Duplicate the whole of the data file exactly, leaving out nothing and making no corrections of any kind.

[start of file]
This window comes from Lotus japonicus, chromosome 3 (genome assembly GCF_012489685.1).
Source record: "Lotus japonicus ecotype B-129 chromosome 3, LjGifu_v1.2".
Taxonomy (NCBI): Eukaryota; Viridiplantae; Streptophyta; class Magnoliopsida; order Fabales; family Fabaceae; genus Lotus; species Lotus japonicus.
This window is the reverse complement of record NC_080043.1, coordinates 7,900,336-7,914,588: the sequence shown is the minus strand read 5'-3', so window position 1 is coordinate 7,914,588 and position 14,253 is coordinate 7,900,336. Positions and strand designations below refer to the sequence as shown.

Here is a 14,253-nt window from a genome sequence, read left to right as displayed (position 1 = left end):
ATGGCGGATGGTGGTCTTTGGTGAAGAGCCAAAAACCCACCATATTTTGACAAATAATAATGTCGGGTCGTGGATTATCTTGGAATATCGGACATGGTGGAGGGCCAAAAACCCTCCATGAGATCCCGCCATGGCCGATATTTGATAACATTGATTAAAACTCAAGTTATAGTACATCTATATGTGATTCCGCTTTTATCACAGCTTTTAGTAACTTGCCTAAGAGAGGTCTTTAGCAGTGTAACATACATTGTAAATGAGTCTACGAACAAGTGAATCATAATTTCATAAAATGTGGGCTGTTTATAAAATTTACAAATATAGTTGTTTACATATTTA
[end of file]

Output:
This window comes from Lotus japonicus, chromosome 3 (genome assembly GCF_012489685.1).
Source record: "Lotus japonicus ecotype B-129 chromosome 3, LjGifu_v1.2".
Taxonomy (NCBI): Eukaryota; Viridiplantae; Streptophyta; class Magnoliopsida; order Fabales; family Fabaceae; genus Lotus; species Lotus japonicus.
This window is the reverse complement of record NC_080043.1, coordinates 7,900,336-7,914,588: the sequence shown is the minus strand read 5'-3', so window position 1 is coordinate 7,914,588 and position 14,253 is coordinate 7,900,336. Positions and strand designations below refer to the sequence as shown.

Here is a 14,253-nt window from a genome sequence, read left to right as displayed (position 1 = left end):
ATGGCGGATGGTGGTCTTTGGTGAAGAGCCAAAAACCCACCATATTTTGACAAATAATAATGTCGGGTCGTGGATTATCTTGGAATATCGGACATGGTGGAGGGCCAAAAACCCTCCATGAGATCCCGCCATGGCCGATATTTGATAACATTGATTAAAACTCAAGTTATAGTACATCTATATGTGATTCCGCTTTTATCACAGCTTTTAGTAACTTGCCTAAGAGAGGTCTTTAGCAGTGTAACATACATTGTAAATGAGTCTACGAACAAGTGAATCATAATTTCATAAAATGTGGGCTGTTTATAAAATTTACAAATATAGTTGTTTACATATTTA